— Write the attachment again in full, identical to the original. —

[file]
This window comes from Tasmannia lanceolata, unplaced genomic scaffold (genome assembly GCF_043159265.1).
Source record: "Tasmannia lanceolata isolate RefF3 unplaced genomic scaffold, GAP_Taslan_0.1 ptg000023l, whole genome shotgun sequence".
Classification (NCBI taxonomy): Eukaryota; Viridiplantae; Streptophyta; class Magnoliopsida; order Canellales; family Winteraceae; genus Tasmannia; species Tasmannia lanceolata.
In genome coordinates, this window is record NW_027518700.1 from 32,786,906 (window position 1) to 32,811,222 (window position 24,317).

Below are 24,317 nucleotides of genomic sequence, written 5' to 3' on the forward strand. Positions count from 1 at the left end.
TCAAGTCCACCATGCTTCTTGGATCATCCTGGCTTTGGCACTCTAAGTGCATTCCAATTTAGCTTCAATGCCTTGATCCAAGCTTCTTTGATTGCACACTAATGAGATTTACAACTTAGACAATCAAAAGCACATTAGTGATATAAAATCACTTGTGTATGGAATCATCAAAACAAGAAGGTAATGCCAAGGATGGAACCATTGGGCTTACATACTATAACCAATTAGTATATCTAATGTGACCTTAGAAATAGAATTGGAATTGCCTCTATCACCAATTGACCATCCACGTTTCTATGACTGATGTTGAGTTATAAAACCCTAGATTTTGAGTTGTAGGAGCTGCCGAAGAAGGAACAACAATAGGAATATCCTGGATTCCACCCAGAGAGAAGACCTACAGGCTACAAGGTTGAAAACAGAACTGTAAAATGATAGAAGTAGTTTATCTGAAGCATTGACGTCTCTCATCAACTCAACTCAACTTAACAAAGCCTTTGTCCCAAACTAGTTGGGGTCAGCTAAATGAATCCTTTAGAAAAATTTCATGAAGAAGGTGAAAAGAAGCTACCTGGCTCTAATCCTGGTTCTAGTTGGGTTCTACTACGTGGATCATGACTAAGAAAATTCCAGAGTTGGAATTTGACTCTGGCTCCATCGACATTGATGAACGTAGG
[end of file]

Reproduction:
This window comes from Tasmannia lanceolata, unplaced genomic scaffold (genome assembly GCF_043159265.1).
Source record: "Tasmannia lanceolata isolate RefF3 unplaced genomic scaffold, GAP_Taslan_0.1 ptg000023l, whole genome shotgun sequence".
Classification (NCBI taxonomy): Eukaryota; Viridiplantae; Streptophyta; class Magnoliopsida; order Canellales; family Winteraceae; genus Tasmannia; species Tasmannia lanceolata.
In genome coordinates, this window is record NW_027518700.1 from 32,786,906 (window position 1) to 32,811,222 (window position 24,317).

Below are 24,317 nucleotides of genomic sequence, written 5' to 3' on the forward strand. Positions count from 1 at the left end.
TCAAGTCCACCATGCTTCTTGGATCATCCTGGCTTTGGCACTCTAAGTGCATTCCAATTTAGCTTCAATGCCTTGATCCAAGCTTCTTTGATTGCACACTAATGAGATTTACAACTTAGACAATCAAAAGCACATTAGTGATATAAAATCACTTGTGTATGGAATCATCAAAACAAGAAGGTAATGCCAAGGATGGAACCATTGGGCTTACATACTATAACCAATTAGTATATCTAATGTGACCTTAGAAATAGAATTGGAATTGCCTCTATCACCAATTGACCATCCACGTTTCTATGACTGATGTTGAGTTATAAAACCCTAGATTTTGAGTTGTAGGAGCTGCCGAAGAAGGAACAACAATAGGAATATCCTGGATTCCACCCAGAGAGAAGACCTACAGGCTACAAGGTTGAAAACAGAACTGTAAAATGATAGAAGTAGTTTATCTGAAGCATTGACGTCTCTCATCAACTCAACTCAACTTAACAAAGCCTTTGTCCCAAACTAGTTGGGGTCAGCTAAATGAATCCTTTAGAAAAATTTCATGAAGAAGGTGAAAAGAAGCTACCTGGCTCTAATCCTGGTTCTAGTTGGGTTCTACTACGTGGATCATGACTAAGAAAATTCCAGAGTTGGAATTTGACTCTGGCTCCATCGACATTGATGAACGTAGG